No cases of meningococcal infection were reported within the analysis period. The case that occurred after the cutoff data was resolved with antibiotics.

Twenty-nine patients experienced 59 MG exacerbations, including MG crises, substantial symptom worsening and health at risk without rescue therapy. This represented a 75.2% reduction compared to the year before starting REGAIN. It was significantly lower than in patients on placebo during REGAIN.

MG-related hospitalizations were also lower with Soliris than in the year prior to REGAIN. Both the hospitalizations and the use of rescue therapy were reduced with Soliris compared to placebo.

The data further revealed that the improvements in activities of daily living, muscle strength, functional ability and quality of life found in REGAIN were maintained through a maximum treatment duration of three years. Patients on placebo during REGAIN experienced sustained (over 30 months) benefits as early as the first visit in the extension study, similar to those of patients on Soliris during REGAIN.

At the last assessment, 55.2% of patients had a clinically meaningful response in activities of daily living, which increased to 71.6% if regardless of rescue therapy. Also, 39.7% of patients experienced a clinically meaningful response in muscle strength, 48.3% if regardless of rescue treatment.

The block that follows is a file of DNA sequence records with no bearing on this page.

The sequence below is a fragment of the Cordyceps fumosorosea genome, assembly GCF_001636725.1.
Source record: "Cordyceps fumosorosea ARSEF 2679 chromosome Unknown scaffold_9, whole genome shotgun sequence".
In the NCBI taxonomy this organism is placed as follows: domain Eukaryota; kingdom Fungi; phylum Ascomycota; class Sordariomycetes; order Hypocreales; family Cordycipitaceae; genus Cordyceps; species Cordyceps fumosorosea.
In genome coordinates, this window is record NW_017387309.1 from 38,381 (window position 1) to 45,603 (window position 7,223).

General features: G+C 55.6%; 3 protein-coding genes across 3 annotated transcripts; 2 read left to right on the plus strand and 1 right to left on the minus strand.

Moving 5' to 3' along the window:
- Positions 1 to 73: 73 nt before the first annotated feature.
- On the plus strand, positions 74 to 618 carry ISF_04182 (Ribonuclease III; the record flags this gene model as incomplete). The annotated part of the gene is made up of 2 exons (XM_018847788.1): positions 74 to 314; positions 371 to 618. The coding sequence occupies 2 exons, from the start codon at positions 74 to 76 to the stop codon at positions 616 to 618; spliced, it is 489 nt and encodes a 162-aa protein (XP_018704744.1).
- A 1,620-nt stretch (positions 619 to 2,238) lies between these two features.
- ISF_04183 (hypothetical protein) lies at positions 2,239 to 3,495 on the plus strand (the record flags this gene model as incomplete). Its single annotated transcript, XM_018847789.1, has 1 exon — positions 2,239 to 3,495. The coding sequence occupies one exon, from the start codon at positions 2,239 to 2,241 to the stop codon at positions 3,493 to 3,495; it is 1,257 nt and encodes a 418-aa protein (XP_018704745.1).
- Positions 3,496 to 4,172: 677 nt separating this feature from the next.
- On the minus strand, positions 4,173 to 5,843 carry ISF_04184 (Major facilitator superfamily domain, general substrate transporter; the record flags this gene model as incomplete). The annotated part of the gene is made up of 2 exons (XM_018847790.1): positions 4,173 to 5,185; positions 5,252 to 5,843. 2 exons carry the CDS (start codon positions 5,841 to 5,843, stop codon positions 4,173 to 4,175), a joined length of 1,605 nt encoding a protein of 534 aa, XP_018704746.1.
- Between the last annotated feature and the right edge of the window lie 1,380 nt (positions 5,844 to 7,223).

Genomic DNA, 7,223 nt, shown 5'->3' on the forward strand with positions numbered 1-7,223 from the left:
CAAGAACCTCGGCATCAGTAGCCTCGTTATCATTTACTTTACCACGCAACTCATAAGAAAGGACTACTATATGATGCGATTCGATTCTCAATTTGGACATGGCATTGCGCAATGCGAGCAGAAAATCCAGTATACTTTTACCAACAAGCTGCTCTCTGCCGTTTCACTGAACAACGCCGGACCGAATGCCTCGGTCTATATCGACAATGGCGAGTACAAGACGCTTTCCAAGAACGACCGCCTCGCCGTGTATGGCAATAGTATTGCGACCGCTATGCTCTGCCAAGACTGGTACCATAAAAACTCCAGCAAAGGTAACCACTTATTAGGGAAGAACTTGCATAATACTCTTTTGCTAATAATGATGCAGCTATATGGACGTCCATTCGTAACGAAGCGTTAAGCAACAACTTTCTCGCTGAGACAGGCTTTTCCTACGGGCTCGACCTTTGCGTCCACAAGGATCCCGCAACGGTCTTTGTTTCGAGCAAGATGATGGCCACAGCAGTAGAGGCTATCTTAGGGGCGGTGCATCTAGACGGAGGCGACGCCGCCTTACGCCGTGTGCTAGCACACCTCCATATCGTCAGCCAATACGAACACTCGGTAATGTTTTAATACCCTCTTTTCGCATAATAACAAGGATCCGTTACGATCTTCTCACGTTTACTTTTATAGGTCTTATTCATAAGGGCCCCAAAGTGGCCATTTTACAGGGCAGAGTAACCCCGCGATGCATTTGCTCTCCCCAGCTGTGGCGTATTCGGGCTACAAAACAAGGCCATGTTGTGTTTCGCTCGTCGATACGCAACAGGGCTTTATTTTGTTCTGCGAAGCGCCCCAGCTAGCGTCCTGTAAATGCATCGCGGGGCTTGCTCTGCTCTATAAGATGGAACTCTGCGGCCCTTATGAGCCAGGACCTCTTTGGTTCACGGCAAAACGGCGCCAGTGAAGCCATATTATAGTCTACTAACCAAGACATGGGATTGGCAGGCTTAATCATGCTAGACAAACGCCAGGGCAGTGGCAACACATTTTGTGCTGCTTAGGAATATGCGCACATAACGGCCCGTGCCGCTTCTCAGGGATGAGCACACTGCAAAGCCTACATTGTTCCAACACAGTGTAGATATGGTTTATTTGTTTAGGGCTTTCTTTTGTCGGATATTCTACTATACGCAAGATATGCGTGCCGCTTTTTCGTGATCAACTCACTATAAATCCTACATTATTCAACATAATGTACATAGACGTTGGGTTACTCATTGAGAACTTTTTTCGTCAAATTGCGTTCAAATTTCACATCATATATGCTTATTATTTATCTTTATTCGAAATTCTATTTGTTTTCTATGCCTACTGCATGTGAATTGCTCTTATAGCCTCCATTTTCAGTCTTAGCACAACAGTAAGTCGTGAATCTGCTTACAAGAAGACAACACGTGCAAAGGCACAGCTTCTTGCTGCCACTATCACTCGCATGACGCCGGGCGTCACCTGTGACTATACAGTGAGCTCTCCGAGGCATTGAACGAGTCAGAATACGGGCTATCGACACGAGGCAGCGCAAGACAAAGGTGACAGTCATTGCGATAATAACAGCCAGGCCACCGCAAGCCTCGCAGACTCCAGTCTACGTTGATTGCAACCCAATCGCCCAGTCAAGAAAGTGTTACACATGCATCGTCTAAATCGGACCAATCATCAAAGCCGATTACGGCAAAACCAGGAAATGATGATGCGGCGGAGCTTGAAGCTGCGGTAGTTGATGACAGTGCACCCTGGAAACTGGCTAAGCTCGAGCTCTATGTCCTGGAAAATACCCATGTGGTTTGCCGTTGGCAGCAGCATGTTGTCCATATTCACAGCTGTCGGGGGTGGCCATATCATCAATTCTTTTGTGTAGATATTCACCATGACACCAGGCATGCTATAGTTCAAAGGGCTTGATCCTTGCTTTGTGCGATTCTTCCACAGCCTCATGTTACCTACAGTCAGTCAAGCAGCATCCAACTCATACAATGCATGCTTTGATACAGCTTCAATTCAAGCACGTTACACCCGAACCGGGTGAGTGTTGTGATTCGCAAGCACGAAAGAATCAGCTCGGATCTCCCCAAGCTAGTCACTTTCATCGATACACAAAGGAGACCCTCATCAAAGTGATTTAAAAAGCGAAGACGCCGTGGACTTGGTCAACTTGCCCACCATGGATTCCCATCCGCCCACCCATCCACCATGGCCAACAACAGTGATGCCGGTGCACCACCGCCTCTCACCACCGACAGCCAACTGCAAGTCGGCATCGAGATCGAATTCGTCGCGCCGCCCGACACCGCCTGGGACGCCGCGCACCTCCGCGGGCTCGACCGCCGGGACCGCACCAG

As reported by the investigators, 74.1% had clinical improvements compared to the start of REGAIN. Most (56%) achieved minimal MG manifestations or pharmacological remission.

“In conclusion, results of this interim analysis confirm the rapid and robust response to eculizumab (Solirs) observed during REGAIN and support the long-term clinical effectiveness and safety of eculizumab in patients with AChR+ refractory gMG,” the scientists stated.

Of note, three of the study’s authors are or were full-time employees at Alexion. Ten were paid consultants for the company, two were site investigators, and two others received research support and/or honoraria from Alexion.

José is a science news writer with a PhD in Neuroscience from Universidade of Porto, in Portugal. He has also studied Biochemistry at Universidade do Porto and was a postdoctoral associate at Weill Cornell Medicine, in New York, and at The University of Western Ontario in London, Ontario, Canada. His work has ranged from the association of central cardiovascular and pain control to the neurobiological basis of hypertension, and the molecular pathways driving Alzheimer’s disease
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José is a science news writer with a PhD in Neuroscience from Universidade of Porto, in Portugal. He has also studied Biochemistry at Universidade do Porto and was a postdoctoral associate at Weill Cornell Medicine, in New York, and at The University of Western Ontario in London, Ontario, Canada. His work has ranged from the association of central cardiovascular and pain control to the neurobiological basis of hypertension, and the molecular pathways driving Alzheimer’s disease